Writing isn’t brain surgery, but it’s rare when someone adept at the latter is also so accomplished at the former. Searching for meaning and purpose in his life, Kalanithi pursued a doctorate in literature and had felt certain that he wouldn’t enter the field of medicine, in which his father and other members of his family excelled. “But I couldn’t let go of the question,” he writes, after realizing that his goals “didn’t quite fit in an English department.” “Where did biology, morality, literature and philosophy intersect?” So he decided to set aside his doctoral dissertation and belatedly prepare for medical school, which “would allow me a chance to find answers that are not in books, to find a different sort of sublime, to forge relationships with the suffering, and to keep following the question of what makes human life meaningful, even in the face of death and decay.” The author’s empathy undoubtedly made him an exceptional doctor, and the precision of his prose—as well as the moral purpose underscoring it—suggests that he could have written a good book on any subject he chose. Part of what makes this book so essential is the fact that it was written under a death sentence following the diagnosis that upended his life, just as he was preparing to end his residency and attract offers at the top of his profession. Kalanithi learned he might have 10 years to live or perhaps five. Should he return to neurosurgery (he could and did), or should he write (he also did)? Should he and his wife have a baby? They did, eight months before he died, which was less than two years after the original diagnosis. “The fact of death is unsettling,” he understates. “Yet there is no other way to live.”

A moving meditation on mortality by a gifted writer whose dual perspectives of physician and patient provide a singular clarity.

Pub Date: Jan. 19, 2016

ISBN: 978-0-8129-8840-6

Page Count: 248

Publisher: Random House

Review Posted Online: Sept. 30, 2015

Kirkus Reviews Issue: Oct. 15, 2015

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Occasionally wonky but overall a good case for how the dismal science can make the world less—well, dismal.

GOOD ECONOMICS FOR HARD TIMES

“Quality of life means more than just consumption”: Two MIT economists urge that a smarter, more politically aware economics be brought to bear on social issues.

It’s no secret, write Banerjee and Duflo (co-authors: Poor Economics: A Radical Rethinking of the Way To Fight Global Poverty, 2011), that “we seem to have fallen on hard times.” Immigration, trade, inequality, and taxation problems present themselves daily, and they seem to be intractable. Economics can be put to use in figuring out these big-issue questions. Data can be adduced, for example, to answer the question of whether immigration tends to suppress wages. The answer: “There is no evidence low-skilled migration to rich countries drives wage and employment down for the natives.” In fact, it opens up opportunities for those natives by freeing them to look for better work. The problem becomes thornier when it comes to the matter of free trade; as the authors observe, “left-behind people live in left-behind places,” which explains why regional poverty descended on Appalachia when so many manufacturing jobs left for China in the age of globalism, leaving behind not just left-behind people but also people ripe for exploitation by nationalist politicians. The authors add, interestingly, that the same thing occurred in parts of Germany, Spain, and Norway that fell victim to the “China shock.” In what they call a “slightly technical aside,” they build a case for addressing trade issues not with trade wars but with consumption taxes: “It makes no sense to ask agricultural workers to lose their jobs just so steelworkers can keep theirs, which is what tariffs accomplish.” Policymakers might want to consider such counsel, especially when it is coupled with the observation that free trade benefits workers in poor countries but punishes workers in rich ones.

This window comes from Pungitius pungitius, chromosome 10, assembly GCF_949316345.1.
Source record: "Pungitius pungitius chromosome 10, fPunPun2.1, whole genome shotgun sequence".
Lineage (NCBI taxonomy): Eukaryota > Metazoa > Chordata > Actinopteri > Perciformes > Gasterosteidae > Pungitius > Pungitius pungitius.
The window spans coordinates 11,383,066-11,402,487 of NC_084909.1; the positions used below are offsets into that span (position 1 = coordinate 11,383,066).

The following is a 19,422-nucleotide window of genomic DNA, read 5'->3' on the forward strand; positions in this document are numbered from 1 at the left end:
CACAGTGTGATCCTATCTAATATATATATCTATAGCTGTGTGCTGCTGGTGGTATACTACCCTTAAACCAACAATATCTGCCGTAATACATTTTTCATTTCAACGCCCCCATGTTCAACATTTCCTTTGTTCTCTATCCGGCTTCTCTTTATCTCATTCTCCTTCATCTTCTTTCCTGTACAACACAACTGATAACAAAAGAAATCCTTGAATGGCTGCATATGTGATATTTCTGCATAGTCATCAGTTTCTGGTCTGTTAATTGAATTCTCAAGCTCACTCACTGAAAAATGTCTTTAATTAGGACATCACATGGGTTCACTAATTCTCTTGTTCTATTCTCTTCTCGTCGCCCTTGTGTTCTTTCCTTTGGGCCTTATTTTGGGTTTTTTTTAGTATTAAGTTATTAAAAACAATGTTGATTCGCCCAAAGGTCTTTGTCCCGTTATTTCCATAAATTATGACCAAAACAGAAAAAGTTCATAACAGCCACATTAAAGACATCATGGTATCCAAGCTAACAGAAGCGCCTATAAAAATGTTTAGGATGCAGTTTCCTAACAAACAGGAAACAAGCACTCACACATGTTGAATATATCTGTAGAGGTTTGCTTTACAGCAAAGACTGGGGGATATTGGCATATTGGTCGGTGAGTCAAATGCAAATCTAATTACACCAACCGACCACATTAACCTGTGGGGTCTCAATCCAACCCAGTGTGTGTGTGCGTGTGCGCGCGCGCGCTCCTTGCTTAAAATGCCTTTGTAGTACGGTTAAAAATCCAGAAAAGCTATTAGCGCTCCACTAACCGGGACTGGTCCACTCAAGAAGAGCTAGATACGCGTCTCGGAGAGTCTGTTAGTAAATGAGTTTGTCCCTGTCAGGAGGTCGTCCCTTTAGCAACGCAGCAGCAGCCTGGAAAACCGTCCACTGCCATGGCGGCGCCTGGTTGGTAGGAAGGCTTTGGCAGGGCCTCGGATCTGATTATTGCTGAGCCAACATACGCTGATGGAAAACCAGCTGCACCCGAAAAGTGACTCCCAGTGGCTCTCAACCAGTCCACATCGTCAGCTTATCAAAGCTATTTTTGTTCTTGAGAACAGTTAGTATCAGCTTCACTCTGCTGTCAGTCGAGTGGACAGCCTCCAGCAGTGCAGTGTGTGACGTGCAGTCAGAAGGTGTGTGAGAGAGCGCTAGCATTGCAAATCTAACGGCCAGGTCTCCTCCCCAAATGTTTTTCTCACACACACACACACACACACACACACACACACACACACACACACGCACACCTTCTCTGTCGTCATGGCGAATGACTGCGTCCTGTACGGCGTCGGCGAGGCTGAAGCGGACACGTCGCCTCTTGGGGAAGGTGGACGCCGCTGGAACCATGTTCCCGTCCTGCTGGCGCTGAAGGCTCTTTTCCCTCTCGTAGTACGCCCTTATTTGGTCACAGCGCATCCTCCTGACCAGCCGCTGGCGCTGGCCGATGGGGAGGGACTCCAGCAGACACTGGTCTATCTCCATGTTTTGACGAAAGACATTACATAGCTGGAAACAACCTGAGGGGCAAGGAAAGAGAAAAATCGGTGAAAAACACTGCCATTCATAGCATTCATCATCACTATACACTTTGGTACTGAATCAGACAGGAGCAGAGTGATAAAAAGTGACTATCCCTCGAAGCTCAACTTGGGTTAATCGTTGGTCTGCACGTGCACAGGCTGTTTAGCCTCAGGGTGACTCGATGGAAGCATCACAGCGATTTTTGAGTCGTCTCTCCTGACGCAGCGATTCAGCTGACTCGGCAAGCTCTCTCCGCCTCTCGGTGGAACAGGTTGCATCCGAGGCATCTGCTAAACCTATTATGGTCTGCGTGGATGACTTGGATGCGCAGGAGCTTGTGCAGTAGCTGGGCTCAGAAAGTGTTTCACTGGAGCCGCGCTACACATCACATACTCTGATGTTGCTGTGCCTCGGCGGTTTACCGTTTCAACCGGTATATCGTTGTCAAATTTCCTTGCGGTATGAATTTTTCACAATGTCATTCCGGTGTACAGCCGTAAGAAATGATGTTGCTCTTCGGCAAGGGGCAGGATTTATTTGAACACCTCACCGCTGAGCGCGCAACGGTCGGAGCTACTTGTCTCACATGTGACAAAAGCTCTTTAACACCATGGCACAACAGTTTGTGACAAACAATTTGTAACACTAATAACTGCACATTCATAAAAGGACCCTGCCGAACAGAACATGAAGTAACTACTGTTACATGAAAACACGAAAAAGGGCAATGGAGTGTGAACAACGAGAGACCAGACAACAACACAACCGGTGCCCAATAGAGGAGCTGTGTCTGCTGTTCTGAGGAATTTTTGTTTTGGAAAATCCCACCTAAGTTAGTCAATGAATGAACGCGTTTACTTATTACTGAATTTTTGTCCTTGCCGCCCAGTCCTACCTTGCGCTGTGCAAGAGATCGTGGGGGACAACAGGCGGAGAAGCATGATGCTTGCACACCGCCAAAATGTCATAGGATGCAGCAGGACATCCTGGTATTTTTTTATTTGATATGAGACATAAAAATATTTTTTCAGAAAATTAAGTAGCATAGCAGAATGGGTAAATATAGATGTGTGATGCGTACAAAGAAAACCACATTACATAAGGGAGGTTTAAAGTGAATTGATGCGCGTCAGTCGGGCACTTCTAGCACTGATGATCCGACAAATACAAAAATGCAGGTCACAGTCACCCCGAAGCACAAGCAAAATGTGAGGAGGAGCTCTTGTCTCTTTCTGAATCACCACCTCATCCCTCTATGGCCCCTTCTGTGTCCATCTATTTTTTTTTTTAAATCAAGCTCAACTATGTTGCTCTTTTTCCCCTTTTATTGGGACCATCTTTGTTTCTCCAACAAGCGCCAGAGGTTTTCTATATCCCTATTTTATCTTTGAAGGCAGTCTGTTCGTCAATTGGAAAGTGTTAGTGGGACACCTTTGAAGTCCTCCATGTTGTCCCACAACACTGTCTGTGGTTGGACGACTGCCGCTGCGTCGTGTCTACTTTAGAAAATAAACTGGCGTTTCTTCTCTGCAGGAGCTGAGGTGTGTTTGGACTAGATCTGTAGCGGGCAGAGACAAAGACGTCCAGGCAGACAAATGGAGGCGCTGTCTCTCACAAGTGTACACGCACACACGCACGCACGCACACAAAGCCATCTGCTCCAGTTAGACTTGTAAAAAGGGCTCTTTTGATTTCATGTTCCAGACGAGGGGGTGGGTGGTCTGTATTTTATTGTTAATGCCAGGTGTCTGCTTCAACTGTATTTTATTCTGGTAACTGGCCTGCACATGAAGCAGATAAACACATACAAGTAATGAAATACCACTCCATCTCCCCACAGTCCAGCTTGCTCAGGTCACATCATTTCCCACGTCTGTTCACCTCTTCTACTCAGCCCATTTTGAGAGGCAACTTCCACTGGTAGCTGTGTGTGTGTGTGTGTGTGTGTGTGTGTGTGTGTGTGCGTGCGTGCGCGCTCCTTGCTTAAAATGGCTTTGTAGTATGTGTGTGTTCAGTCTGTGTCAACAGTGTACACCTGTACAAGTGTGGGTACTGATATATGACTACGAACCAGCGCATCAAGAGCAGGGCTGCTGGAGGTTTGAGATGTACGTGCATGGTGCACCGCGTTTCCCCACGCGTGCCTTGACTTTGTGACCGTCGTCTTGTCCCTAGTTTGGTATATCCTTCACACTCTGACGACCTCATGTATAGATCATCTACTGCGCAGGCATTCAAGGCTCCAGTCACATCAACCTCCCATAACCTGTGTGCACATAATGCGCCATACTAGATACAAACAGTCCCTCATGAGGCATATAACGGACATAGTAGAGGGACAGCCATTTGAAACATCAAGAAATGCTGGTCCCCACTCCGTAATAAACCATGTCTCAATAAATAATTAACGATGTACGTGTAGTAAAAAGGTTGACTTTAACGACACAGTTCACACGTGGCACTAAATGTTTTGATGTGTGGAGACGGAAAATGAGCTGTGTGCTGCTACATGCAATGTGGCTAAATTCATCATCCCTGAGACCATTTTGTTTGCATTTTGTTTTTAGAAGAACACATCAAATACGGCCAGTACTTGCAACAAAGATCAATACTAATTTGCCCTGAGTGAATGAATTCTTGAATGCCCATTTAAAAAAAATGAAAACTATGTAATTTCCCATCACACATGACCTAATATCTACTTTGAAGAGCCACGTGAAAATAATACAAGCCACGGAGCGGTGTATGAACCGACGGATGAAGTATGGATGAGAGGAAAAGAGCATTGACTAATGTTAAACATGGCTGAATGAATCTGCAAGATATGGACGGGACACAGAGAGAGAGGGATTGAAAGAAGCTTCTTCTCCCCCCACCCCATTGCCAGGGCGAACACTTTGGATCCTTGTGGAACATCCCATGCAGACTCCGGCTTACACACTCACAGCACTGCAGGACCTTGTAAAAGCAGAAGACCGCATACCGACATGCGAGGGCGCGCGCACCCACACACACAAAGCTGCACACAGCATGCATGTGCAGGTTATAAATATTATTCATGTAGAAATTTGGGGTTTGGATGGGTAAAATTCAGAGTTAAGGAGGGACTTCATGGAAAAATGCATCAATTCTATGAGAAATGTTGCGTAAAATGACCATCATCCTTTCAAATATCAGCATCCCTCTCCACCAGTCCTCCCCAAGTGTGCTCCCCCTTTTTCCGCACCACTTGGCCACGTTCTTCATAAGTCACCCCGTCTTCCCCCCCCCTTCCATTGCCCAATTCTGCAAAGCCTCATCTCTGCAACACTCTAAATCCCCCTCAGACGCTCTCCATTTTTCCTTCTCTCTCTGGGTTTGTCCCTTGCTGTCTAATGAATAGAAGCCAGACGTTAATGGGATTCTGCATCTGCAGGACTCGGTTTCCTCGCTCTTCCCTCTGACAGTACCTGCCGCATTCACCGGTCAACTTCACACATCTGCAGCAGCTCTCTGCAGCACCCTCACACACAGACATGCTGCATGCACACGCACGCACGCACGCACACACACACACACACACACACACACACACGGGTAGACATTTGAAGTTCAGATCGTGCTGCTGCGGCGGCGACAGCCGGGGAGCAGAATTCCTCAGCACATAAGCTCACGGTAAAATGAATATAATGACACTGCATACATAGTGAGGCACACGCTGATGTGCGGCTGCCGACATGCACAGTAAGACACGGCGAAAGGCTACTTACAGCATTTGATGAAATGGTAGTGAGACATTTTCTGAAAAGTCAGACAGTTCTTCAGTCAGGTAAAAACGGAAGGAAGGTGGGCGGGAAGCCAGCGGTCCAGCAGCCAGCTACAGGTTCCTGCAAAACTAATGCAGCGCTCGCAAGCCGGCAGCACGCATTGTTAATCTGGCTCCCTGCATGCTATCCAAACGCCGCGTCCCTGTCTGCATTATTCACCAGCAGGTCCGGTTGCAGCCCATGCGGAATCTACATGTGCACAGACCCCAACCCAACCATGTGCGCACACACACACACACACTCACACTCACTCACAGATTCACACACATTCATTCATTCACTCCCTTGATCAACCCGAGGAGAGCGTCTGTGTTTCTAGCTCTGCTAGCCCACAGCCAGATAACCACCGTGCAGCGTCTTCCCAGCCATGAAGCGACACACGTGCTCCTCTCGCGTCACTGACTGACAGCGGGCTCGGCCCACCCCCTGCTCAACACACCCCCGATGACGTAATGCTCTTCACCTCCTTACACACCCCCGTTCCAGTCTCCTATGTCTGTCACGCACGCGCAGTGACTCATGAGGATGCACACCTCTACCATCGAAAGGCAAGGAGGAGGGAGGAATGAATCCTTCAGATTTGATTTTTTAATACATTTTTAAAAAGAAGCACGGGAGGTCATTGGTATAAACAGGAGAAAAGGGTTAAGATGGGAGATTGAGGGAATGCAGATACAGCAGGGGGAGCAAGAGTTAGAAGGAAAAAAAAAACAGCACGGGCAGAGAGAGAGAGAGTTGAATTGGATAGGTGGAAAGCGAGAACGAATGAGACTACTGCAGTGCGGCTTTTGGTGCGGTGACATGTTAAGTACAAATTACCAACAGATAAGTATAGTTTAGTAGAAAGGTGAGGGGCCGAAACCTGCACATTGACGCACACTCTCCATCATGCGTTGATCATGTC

Occasionally wonky but overall a good case for how the dismal science can make the world less—well, dismal.

Pub Date: Nov. 12, 2019

ISBN: 978-1-61039-950-0

Page Count: 432

Publisher: PublicAffairs

Review Posted Online: Aug. 29, 2019

Kirkus Reviews Issue: Sept. 15, 2019